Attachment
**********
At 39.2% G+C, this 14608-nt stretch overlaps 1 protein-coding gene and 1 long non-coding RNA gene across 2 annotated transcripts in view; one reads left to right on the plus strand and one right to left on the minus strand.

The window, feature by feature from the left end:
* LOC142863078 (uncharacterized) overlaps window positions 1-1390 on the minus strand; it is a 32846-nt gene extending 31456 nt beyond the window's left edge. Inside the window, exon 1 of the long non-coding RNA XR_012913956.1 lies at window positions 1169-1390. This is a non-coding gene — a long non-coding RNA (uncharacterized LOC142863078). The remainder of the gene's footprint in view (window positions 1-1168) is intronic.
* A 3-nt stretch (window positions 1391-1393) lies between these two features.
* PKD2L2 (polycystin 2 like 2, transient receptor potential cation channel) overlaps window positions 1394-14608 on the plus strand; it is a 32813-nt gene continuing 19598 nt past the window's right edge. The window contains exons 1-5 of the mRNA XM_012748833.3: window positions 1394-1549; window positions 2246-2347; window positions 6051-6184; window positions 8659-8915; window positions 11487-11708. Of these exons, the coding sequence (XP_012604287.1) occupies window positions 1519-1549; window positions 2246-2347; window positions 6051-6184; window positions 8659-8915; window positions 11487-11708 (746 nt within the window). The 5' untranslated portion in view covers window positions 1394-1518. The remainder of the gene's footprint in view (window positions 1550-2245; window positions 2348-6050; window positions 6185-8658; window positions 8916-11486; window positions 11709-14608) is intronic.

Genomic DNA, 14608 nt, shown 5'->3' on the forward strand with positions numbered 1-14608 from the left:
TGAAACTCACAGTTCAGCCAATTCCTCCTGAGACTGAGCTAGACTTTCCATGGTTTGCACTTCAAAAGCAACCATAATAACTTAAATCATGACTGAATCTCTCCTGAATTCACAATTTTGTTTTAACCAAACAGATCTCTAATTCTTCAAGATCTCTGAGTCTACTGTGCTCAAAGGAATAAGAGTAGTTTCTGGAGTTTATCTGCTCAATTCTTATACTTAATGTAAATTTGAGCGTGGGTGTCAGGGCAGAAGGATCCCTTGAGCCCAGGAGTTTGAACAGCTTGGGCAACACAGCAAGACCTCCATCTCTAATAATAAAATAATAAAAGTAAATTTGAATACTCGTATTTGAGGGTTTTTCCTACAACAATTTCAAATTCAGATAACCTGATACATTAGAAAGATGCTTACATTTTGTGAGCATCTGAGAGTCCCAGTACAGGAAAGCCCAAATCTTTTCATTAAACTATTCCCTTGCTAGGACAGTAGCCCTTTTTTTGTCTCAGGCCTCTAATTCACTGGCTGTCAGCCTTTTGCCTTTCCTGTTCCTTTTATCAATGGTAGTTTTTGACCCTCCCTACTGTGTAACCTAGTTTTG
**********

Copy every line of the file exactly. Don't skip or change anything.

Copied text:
At 39.2% G+C, this 14608-nt stretch overlaps 1 protein-coding gene and 1 long non-coding RNA gene across 2 annotated transcripts in view; one reads left to right on the plus strand and one right to left on the minus strand.

The window, feature by feature from the left end:
* LOC142863078 (uncharacterized) overlaps window positions 1-1390 on the minus strand; it is a 32846-nt gene extending 31456 nt beyond the window's left edge. Inside the window, exon 1 of the long non-coding RNA XR_012913956.1 lies at window positions 1169-1390. This is a non-coding gene — a long non-coding RNA (uncharacterized LOC142863078). The remainder of the gene's footprint in view (window positions 1-1168) is intronic.
* A 3-nt stretch (window positions 1391-1393) lies between these two features.
* PKD2L2 (polycystin 2 like 2, transient receptor potential cation channel) overlaps window positions 1394-14608 on the plus strand; it is a 32813-nt gene continuing 19598 nt past the window's right edge. The window contains exons 1-5 of the mRNA XM_012748833.3: window positions 1394-1549; window positions 2246-2347; window positions 6051-6184; window positions 8659-8915; window positions 11487-11708. Of these exons, the coding sequence (XP_012604287.1) occupies window positions 1519-1549; window positions 2246-2347; window positions 6051-6184; window positions 8659-8915; window positions 11487-11708 (746 nt within the window). The 5' untranslated portion in view covers window positions 1394-1518. The remainder of the gene's footprint in view (window positions 1550-2245; window positions 2348-6050; window positions 6185-8658; window positions 8916-11486; window positions 11709-14608) is intronic.

Genomic DNA, 14608 nt, shown 5'->3' on the forward strand with positions numbered 1-14608 from the left:
TGAAACTCACAGTTCAGCCAATTCCTCCTGAGACTGAGCTAGACTTTCCATGGTTTGCACTTCAAAAGCAACCATAATAACTTAAATCATGACTGAATCTCTCCTGAATTCACAATTTTGTTTTAACCAAACAGATCTCTAATTCTTCAAGATCTCTGAGTCTACTGTGCTCAAAGGAATAAGAGTAGTTTCTGGAGTTTATCTGCTCAATTCTTATACTTAATGTAAATTTGAGCGTGGGTGTCAGGGCAGAAGGATCCCTTGAGCCCAGGAGTTTGAACAGCTTGGGCAACACAGCAAGACCTCCATCTCTAATAATAAAATAATAAAAGTAAATTTGAATACTCGTATTTGAGGGTTTTTCCTACAACAATTTCAAATTCAGATAACCTGATACATTAGAAAGATGCTTACATTTTGTGAGCATCTGAGAGTCCCAGTACAGGAAAGCCCAAATCTTTTCATTAAACTATTCCCTTGCTAGGACAGTAGCCCTTTTTTTGTCTCAGGCCTCTAATTCACTGGCTGTCAGCCTTTTGCCTTTCCTGTTCCTTTTATCAATGGTAGTTTTTGACCCTCCCTACTGTGTAACCTAGTTTTG